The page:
Riccardo Ingram, an outfielder on the London Tigers’ 1990 Eastern League championship-winning team, passed away on Wednesday at the age of 48 after a long battle with brain cancer.
Ingram played two of his 10 minor league seasons in London and socked a career-best 18 home runs with the Double-A club in 1991. The 6-foot, 205-pound outfielder also suited up for parts of two big league campaigns with the Detroit Tigers (1994) and Minnesota Twins (1995), before becoming a popular coach in the Twins organization for 17 seasons.
“No one would know who Denard Span is if it weren’t for the help of Riccardo Ingram,” Denard Span, now an outfielder with the Washington Nationals, tweeted on Wednesday. “One of the best men in baseball.”
Pat Neshek, who pitched eight years in the Twins organization, shared similar reflections of Ingram.
“Thoughts go out to Riccardo Ingram’s family,” tweeted Neshek. “We lost a great baseball man and an even better person.”
Born on September 10, 1966 in Douglas, Ga., Ingram became a two-sport star at Georgia Tech, leading the football team in tackles (79) in 1986 and the baseball team in batting average (.426) in 1987. His athletic prowess convinced the Detroit Tigers to select him in the fourth round of the 1987 MLB amateur draft.
The right-handed hitting outfielder would play parts of seven seasons in the Tigers’ chain before he was finally called up by the big league club in June 1994. He registered five hits in 23 at bats before being returned to the minors.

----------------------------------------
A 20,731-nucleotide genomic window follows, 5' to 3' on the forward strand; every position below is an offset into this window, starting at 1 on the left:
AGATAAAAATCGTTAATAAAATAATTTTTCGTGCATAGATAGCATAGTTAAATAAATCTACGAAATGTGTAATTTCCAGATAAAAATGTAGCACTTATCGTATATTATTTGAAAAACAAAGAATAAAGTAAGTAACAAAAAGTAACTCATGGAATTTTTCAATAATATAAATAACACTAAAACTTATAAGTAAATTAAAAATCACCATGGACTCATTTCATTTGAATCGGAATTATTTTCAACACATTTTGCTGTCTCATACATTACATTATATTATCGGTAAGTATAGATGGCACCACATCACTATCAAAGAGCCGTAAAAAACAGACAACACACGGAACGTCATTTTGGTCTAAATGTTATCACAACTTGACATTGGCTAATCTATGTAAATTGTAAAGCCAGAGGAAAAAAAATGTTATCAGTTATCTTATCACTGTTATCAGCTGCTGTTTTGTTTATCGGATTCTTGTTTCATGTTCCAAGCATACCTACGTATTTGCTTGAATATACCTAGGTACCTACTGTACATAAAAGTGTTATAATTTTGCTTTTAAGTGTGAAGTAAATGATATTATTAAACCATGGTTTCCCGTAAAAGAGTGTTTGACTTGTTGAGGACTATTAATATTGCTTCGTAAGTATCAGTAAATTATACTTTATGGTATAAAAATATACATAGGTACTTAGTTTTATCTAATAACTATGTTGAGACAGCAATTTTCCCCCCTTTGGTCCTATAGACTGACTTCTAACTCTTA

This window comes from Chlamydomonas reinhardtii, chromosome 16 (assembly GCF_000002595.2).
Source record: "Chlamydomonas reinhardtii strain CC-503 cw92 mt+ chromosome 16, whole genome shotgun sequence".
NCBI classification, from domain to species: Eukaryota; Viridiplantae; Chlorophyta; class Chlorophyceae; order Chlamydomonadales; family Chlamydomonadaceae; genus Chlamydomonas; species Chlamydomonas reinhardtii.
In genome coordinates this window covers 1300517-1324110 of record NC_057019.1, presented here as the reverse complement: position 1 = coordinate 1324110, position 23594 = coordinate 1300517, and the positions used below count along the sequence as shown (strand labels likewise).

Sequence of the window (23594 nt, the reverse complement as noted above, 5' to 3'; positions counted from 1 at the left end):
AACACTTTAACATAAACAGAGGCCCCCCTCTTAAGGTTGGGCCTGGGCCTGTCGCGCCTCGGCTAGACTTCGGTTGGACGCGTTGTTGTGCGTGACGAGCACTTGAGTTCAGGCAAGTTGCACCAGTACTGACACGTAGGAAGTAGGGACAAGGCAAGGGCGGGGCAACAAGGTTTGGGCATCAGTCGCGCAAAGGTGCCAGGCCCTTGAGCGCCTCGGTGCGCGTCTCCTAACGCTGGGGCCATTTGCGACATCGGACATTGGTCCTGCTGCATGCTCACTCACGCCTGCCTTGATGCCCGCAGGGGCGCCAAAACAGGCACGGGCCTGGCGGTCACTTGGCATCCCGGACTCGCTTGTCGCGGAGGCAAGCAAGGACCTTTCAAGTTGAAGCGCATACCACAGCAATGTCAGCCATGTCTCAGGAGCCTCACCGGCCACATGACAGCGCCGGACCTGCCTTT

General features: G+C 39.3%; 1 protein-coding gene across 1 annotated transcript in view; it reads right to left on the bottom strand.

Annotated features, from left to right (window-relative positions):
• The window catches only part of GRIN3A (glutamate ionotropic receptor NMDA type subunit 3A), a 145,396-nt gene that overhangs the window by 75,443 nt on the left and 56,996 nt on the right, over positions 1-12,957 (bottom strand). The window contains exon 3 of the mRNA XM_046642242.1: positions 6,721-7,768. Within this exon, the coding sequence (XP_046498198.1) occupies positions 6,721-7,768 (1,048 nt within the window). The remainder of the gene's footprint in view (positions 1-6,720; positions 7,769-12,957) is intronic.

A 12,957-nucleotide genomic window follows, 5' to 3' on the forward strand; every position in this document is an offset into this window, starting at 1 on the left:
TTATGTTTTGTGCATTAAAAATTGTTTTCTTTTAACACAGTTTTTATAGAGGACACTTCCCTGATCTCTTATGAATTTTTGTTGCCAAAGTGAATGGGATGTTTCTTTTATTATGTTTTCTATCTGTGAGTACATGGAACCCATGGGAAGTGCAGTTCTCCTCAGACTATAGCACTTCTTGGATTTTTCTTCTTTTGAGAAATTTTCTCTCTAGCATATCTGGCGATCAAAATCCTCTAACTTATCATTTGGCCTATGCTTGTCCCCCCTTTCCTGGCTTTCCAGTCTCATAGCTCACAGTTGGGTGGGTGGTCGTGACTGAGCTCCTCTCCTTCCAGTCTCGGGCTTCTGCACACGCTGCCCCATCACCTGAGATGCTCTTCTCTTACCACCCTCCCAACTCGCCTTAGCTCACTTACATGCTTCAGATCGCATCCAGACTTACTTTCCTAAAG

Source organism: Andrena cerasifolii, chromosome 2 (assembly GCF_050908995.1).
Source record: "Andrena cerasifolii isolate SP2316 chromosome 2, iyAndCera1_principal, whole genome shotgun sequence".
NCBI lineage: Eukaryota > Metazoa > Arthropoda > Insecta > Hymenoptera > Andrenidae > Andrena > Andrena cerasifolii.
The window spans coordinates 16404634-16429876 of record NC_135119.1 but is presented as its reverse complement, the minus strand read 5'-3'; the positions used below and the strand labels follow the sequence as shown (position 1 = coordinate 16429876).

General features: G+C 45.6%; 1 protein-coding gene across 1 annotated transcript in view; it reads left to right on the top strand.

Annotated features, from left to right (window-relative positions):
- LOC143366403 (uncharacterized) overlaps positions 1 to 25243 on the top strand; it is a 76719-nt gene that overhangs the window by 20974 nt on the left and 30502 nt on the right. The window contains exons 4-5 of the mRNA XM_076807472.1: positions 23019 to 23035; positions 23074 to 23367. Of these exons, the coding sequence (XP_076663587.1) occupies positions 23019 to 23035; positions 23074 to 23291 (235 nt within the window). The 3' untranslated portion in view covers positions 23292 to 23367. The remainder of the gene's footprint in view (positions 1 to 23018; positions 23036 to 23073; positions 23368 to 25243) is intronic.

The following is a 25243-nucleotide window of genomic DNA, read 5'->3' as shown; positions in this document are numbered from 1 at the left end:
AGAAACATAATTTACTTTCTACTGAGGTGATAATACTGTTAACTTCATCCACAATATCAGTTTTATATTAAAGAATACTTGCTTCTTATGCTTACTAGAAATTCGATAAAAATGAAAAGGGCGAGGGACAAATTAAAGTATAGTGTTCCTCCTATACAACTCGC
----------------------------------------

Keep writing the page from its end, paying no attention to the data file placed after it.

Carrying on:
The following January he was signed by the Minnesota Twins. He’d enjoy his finest professional season with the Twins’ Triple-A Salt Lake City Buzz in 1995, batting .348 in 122 games. His performance earned him his second – and final – big league promotion that July, in which he recorded one hit in four games.
Ingram hung up his playing spikes after the 1996 season and joined the Twins as a coach and worked in different capacities in their minor league system for 17 seasons. In 2014, he served as a batting coach with the Twins’ Gulf Coast League Fort Myers Miracle.
On top of Span and Neshek, other players to pay tribute to Ingram on Twitter on Wednesday were Drew Butera, Jesse Crain, Brian Duensing and Trevor Plouffe. Veteran outfielder Torii Hunter spoke to David Dorsey of The News Press in Fort Myers about his experiences with Ingram during his formative years in the Twins organization.
“He was always smiling,” Hunter said of Ingram. “I was a younger guy, and I always looked up to him. He had so much talent, and he was so athletic. He had such a great presence. You can’t say anything bad about Riccardo Ingram.”
Ingram was initially diagnosed with a brain tumor in 2009. At that time, doctors reportedly told him that he had just one year to live. But the optimistic Georgia native beat the first round of the disease and returned to coaching before the tumor returned last year.
“I definitely think there’s no more suffering for him,” Hunter told Dorsey. “He’s at home with the Father. I know the family is going through some things, but they understand that Riccardo, that when he was here on Earth, he had a great name. You never heard anything bad about him. He always helped everybody. He was a father to so many kids, and he helped so many guys become men, not only on the baseball field. I definitely think Riccardo Ingram is going to be missed.”
Ingram is survived by his wife, Allison, and two children, Kacey and Kristen, who live in Lilburn, Ga.